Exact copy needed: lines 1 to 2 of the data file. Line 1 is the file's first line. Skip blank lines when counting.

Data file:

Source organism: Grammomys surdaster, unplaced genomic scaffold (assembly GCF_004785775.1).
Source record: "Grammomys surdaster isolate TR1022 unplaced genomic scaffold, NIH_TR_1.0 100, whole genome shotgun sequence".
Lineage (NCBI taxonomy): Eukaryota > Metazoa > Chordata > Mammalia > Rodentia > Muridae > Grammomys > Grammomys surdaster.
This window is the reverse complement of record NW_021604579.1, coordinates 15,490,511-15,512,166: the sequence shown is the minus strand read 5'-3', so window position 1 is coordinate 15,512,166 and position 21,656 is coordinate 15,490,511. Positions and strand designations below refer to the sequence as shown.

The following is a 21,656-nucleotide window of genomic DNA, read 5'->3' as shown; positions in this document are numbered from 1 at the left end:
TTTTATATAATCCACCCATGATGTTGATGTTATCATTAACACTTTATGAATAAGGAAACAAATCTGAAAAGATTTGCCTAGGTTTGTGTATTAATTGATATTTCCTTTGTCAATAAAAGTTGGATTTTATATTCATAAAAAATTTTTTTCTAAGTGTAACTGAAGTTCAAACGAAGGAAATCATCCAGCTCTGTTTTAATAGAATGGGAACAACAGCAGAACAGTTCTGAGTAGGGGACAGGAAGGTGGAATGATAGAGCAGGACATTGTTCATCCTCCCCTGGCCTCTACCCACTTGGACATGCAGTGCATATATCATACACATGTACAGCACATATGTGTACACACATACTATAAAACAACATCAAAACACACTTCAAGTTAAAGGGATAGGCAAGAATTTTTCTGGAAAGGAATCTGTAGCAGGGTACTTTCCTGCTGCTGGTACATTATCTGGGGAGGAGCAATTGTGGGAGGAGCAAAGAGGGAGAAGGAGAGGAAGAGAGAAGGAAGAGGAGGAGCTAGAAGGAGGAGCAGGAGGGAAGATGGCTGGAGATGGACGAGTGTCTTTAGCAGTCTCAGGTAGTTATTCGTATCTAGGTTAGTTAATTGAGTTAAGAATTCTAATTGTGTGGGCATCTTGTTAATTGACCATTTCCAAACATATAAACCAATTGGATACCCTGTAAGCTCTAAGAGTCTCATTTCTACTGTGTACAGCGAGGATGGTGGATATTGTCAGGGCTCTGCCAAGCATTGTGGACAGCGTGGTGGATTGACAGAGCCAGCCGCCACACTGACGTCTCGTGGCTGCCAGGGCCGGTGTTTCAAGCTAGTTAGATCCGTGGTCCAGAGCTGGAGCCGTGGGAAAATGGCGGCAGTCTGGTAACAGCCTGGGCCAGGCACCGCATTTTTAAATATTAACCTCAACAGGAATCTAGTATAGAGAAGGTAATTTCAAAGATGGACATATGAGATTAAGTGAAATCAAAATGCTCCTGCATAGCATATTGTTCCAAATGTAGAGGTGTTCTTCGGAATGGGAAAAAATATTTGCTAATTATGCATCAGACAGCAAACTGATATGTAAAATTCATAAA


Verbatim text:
Source organism: Grammomys surdaster, unplaced genomic scaffold (assembly GCF_004785775.1).
Source record: "Grammomys surdaster isolate TR1022 unplaced genomic scaffold, NIH_TR_1.0 100, whole genome shotgun sequence".